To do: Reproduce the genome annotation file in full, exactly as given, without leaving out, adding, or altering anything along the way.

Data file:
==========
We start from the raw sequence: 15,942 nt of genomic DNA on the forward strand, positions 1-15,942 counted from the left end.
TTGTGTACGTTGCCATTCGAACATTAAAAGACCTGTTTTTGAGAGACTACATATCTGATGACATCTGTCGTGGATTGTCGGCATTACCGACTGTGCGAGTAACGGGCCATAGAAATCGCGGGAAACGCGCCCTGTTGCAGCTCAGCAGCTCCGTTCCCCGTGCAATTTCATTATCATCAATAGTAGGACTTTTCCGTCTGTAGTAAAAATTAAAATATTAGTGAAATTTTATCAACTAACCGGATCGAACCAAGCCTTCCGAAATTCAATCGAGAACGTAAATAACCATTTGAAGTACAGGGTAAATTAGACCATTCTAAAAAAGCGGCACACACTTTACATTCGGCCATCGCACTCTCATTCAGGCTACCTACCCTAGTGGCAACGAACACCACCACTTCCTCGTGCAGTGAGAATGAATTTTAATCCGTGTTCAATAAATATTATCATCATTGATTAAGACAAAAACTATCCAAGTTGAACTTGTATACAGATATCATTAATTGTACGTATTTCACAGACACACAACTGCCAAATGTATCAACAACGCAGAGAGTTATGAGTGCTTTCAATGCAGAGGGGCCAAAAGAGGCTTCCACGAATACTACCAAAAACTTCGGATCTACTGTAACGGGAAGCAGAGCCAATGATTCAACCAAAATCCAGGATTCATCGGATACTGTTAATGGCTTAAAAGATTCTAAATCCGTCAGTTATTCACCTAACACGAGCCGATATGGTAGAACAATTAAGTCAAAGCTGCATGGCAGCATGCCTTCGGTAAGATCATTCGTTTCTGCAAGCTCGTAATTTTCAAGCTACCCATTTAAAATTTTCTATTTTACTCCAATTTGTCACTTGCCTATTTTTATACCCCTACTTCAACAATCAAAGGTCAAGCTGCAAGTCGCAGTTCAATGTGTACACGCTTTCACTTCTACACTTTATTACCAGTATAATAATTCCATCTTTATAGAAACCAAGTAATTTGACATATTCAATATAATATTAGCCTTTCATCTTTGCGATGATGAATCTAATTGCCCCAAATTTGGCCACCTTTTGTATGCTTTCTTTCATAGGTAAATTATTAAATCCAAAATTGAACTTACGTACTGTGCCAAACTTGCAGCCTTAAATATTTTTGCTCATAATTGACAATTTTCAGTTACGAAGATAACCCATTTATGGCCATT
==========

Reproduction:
We start from the raw sequence: 15,942 nt of genomic DNA on the forward strand, positions 1-15,942 counted from the left end.
TTGTGTACGTTGCCATTCGAACATTAAAAGACCTGTTTTTGAGAGACTACATATCTGATGACATCTGTCGTGGATTGTCGGCATTACCGACTGTGCGAGTAACGGGCCATAGAAATCGCGGGAAACGCGCCCTGTTGCAGCTCAGCAGCTCCGTTCCCCGTGCAATTTCATTATCATCAATAGTAGGACTTTTCCGTCTGTAGTAAAAATTAAAATATTAGTGAAATTTTATCAACTAACCGGATCGAACCAAGCCTTCCGAAATTCAATCGAGAACGTAAATAACCATTTGAAGTACAGGGTAAATTAGACCATTCTAAAAAAGCGGCACACACTTTACATTCGGCCATCGCACTCTCATTCAGGCTACCTACCCTAGTGGCAACGAACACCACCACTTCCTCGTGCAGTGAGAATGAATTTTAATCCGTGTTCAATAAATATTATCATCATTGATTAAGACAAAAACTATCCAAGTTGAACTTGTATACAGATATCATTAATTGTACGTATTTCACAGACACACAACTGCCAAATGTATCAACAACGCAGAGAGTTATGAGTGCTTTCAATGCAGAGGGGCCAAAAGAGGCTTCCACGAATACTACCAAAAACTTCGGATCTACTGTAACGGGAAGCAGAGCCAATGATTCAACCAAAATCCAGGATTCATCGGATACTGTTAATGGCTTAAAAGATTCTAAATCCGTCAGTTATTCACCTAACACGAGCCGATATGGTAGAACAATTAAGTCAAAGCTGCATGGCAGCATGCCTTCGGTAAGATCATTCGTTTCTGCAAGCTCGTAATTTTCAAGCTACCCATTTAAAATTTTCTATTTTACTCCAATTTGTCACTTGCCTATTTTTATACCCCTACTTCAACAATCAAAGGTCAAGCTGCAAGTCGCAGTTCAATGTGTACACGCTTTCACTTCTACACTTTATTACCAGTATAATAATTCCATCTTTATAGAAACCAAGTAATTTGACATATTCAATATAATATTAGCCTTTCATCTTTGCGATGATGAATCTAATTGCCCCAAATTTGGCCACCTTTTGTATGCTTTCTTTCATAGGTAAATTATTAAATCCAAAATTGAACTTACGTACTGTGCCAAACTTGCAGCCTTAAATATTTTTGCTCATAATTGACAATTTTCAGTTACGAAGATAACCCATTTATGGCCATT